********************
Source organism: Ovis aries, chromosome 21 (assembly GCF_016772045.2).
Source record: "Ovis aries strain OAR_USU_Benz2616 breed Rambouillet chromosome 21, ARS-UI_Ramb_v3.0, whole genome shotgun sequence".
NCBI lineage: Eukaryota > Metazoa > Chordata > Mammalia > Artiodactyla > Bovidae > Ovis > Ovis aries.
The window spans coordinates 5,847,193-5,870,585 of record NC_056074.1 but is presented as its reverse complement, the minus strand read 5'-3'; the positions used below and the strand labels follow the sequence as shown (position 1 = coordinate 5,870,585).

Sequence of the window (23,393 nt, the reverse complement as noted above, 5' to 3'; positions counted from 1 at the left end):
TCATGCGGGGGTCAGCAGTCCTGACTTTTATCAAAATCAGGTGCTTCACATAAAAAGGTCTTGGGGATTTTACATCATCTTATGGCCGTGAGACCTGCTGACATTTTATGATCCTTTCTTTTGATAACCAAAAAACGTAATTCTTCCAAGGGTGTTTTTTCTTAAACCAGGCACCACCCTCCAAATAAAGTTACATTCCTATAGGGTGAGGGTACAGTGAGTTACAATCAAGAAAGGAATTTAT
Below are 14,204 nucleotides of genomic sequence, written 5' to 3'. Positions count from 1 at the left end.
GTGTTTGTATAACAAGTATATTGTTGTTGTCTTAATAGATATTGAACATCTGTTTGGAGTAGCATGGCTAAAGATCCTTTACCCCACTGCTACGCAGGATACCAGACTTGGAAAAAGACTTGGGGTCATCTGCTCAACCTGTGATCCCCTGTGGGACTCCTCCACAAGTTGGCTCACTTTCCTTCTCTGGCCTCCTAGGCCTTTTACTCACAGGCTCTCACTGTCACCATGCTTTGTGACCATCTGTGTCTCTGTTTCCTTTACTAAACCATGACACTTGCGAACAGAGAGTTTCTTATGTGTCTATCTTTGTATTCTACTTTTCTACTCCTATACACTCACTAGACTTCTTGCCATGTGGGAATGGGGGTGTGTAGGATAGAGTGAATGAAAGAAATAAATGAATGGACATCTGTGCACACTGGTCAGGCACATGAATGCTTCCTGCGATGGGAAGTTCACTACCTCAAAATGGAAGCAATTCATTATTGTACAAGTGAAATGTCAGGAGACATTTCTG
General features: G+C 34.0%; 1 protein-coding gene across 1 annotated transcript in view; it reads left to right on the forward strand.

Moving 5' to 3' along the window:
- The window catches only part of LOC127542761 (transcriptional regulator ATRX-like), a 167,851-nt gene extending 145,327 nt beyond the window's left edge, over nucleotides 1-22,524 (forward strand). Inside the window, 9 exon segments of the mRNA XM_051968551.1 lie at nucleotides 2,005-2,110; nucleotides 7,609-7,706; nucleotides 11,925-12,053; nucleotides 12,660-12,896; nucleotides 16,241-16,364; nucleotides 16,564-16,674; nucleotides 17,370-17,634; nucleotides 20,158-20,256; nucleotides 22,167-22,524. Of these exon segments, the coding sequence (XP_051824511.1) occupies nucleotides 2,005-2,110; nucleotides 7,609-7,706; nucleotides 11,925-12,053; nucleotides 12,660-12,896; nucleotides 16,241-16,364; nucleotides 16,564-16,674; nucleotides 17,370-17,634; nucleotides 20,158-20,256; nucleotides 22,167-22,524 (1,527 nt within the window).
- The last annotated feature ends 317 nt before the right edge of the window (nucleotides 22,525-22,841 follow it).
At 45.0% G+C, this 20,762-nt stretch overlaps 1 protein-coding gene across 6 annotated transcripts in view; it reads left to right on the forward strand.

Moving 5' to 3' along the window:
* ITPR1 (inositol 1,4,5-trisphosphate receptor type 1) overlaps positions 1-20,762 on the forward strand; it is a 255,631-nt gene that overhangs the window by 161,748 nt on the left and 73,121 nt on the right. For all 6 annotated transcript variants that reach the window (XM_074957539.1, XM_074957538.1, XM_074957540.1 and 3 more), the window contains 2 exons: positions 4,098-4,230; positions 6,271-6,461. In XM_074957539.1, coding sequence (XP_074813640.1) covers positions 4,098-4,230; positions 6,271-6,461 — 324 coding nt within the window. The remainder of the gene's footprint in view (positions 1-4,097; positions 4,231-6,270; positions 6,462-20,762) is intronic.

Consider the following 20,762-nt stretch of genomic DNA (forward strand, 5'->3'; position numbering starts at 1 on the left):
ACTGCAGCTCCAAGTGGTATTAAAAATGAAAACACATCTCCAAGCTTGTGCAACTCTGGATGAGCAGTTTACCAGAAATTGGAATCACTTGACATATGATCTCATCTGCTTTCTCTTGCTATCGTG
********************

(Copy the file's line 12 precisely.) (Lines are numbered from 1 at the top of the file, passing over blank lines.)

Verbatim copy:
- The last annotated feature ends 317 nt before the right edge of the window (nucleotides 22,525-22,841 follow it).